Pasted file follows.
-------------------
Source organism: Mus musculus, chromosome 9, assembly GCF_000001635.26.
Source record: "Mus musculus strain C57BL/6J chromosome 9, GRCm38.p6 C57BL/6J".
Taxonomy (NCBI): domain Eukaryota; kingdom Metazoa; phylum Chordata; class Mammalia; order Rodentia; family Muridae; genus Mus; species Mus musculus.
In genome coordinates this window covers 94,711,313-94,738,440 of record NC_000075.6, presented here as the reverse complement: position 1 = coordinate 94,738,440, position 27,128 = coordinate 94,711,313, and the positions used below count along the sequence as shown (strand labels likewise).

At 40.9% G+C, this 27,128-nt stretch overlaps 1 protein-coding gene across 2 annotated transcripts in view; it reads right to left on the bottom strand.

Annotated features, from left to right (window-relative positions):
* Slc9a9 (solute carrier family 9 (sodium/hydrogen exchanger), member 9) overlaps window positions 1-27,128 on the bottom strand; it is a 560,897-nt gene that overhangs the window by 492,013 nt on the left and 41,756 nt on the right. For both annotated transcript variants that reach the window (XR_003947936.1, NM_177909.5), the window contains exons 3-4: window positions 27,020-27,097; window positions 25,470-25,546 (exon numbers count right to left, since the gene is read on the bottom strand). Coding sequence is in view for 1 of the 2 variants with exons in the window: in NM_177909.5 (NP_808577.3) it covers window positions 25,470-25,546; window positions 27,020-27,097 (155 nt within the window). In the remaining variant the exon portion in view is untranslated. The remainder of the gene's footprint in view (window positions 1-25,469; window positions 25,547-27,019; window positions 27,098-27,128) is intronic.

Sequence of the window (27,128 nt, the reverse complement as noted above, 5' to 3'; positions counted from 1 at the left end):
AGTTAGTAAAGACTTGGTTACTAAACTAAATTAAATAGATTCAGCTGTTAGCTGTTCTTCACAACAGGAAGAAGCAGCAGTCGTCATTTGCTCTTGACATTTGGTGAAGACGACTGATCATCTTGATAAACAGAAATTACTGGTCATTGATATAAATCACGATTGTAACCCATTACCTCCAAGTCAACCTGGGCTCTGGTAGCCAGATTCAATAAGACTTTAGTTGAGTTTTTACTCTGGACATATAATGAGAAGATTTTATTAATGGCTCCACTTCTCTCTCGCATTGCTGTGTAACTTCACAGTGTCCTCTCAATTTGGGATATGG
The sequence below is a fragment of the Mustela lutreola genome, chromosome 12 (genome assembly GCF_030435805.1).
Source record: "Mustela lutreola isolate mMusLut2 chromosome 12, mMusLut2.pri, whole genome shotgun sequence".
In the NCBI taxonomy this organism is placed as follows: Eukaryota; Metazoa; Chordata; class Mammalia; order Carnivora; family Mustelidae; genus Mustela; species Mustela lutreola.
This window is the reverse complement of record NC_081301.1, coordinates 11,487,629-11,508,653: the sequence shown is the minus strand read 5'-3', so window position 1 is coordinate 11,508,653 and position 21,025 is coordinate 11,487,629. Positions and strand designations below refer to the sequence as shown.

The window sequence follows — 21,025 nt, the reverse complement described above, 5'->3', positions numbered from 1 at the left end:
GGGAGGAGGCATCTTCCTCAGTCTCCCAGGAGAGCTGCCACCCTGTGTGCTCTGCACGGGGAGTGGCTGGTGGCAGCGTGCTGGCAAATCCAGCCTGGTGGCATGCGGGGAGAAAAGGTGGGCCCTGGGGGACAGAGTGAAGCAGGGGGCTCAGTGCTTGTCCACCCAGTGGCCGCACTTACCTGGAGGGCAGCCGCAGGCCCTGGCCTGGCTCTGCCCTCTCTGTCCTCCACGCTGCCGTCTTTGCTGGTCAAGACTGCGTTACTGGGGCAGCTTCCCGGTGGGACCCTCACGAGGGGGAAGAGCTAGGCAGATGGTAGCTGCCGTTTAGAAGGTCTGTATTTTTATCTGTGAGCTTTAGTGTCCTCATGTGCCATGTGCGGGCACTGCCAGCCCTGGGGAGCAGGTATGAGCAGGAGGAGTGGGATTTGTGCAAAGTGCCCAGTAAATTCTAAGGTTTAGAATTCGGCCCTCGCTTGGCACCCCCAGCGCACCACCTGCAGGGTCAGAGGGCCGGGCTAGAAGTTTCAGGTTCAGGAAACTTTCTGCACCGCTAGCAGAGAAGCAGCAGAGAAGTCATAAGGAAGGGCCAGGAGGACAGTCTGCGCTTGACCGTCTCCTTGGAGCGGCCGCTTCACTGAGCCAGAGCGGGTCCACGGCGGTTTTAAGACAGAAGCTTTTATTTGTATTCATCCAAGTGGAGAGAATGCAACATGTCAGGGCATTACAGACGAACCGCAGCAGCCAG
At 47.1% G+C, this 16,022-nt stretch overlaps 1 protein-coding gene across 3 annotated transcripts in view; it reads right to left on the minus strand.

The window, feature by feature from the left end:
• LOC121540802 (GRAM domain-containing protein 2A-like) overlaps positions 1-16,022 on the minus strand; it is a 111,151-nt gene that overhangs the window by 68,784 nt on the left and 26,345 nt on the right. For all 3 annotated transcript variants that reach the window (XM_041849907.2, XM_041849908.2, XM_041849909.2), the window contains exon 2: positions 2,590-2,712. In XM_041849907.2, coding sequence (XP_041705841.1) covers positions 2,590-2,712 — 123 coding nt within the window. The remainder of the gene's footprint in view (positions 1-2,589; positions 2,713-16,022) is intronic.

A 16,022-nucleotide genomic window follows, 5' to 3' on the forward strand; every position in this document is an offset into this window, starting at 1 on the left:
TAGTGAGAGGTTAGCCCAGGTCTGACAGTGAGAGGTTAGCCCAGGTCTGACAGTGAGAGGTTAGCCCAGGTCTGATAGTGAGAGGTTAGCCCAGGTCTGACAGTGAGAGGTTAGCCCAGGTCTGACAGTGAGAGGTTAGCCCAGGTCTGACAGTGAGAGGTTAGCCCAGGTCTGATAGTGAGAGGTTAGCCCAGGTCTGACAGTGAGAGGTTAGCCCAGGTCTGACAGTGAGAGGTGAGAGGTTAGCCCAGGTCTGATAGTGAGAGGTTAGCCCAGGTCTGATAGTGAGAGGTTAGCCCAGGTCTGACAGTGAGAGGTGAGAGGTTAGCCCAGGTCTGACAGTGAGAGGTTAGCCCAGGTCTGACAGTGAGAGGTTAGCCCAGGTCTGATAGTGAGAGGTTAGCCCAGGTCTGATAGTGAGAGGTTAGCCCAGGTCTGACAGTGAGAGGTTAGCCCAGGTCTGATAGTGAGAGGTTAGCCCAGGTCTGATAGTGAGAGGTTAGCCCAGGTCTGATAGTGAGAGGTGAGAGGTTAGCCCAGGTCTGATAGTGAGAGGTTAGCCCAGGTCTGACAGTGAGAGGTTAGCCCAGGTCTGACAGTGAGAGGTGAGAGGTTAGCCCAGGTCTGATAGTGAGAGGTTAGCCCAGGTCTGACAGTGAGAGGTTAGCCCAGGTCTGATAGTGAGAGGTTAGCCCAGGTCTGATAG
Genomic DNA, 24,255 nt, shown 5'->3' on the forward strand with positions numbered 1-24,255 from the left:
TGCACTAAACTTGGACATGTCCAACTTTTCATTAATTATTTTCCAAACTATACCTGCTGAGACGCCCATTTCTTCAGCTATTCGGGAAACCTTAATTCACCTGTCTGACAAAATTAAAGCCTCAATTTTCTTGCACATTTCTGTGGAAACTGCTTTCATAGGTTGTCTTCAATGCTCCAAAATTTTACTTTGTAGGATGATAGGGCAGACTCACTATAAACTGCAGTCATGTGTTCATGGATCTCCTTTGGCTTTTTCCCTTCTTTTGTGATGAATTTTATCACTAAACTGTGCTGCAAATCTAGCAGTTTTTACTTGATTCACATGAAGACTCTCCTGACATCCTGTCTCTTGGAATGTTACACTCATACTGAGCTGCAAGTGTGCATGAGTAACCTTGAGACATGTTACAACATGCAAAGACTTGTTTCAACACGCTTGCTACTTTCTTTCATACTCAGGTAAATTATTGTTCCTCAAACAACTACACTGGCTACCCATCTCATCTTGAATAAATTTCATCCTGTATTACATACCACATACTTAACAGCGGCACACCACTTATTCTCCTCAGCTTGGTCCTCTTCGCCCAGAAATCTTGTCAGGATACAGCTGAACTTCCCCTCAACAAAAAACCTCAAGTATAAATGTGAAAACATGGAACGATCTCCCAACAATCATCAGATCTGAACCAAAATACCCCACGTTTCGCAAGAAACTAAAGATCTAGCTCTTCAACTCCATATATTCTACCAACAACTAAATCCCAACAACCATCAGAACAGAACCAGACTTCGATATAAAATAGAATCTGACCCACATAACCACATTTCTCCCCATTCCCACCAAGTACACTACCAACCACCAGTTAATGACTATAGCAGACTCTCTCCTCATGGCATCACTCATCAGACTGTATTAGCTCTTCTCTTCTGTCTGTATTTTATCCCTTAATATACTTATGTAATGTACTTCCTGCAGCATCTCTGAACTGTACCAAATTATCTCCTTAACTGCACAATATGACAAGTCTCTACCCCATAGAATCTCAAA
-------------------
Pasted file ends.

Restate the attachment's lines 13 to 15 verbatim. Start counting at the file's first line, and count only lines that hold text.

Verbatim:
This window is the reverse complement of record NC_081301.1, coordinates 11,487,629-11,508,653: the sequence shown is the minus strand read 5'-3', so window position 1 is coordinate 11,508,653 and position 21,025 is coordinate 11,487,629. Positions and strand designations below refer to the sequence as shown.

The window sequence follows — 21,025 nt, the reverse complement described above, 5'->3', positions numbered from 1 at the left end:
GGGAGGAGGCATCTTCCTCAGTCTCCCAGGAGAGCTGCCACCCTGTGTGCTCTGCACGGGGAGTGGCTGGTGGCAGCGTGCTGGCAAATCCAGCCTGGTGGCATGCGGGGAGAAAAGGTGGGCCCTGGGGGACAGAGTGAAGCAGGGGGCTCAGTGCTTGTCCACCCAGTGGCCGCACTTACCTGGAGGGCAGCCGCAGGCCCTGGCCTGGCTCTGCCCTCTCTGTCCTCCACGCTGCCGTCTTTGCTGGTCAAGACTGCGTTACTGGGGCAGCTTCCCGGTGGGACCCTCACGAGGGGGAAGAGCTAGGCAGATGGTAGCTGCCGTTTAGAAGGTCTGTATTTTTATCTGTGAGCTTTAGTGTCCTCATGTGCCATGTGCGGGCACTGCCAGCCCTGGGGAGCAGGTATGAGCAGGAGGAGTGGGATTTGTGCAAAGTGCCCAGTAAATTCTAAGGTTTAGAATTCGGCCCTCGCTTGGCACCCCCAGCGCACCACCTGCAGGGTCAGAGGGCCGGGCTAGAAGTTTCAGGTTCAGGAAACTTTCTGCACCGCTAGCAGAGAAGCAGCAGAGAAGTCATAAGGAAGGGCCAGGAGGACAGTCTGCGCTTGACCGTCTCCTTGGAGCGGCCGCTTCACTGAGCCAGAGCGGGTCCACGGCGGTTTTAAGACAGAAGCTTTTATTTGTATTCATCCAAGTGGAGAGAATGCAACATGTCAGGGCATTACAGACGAACCGCAGCAGCCAG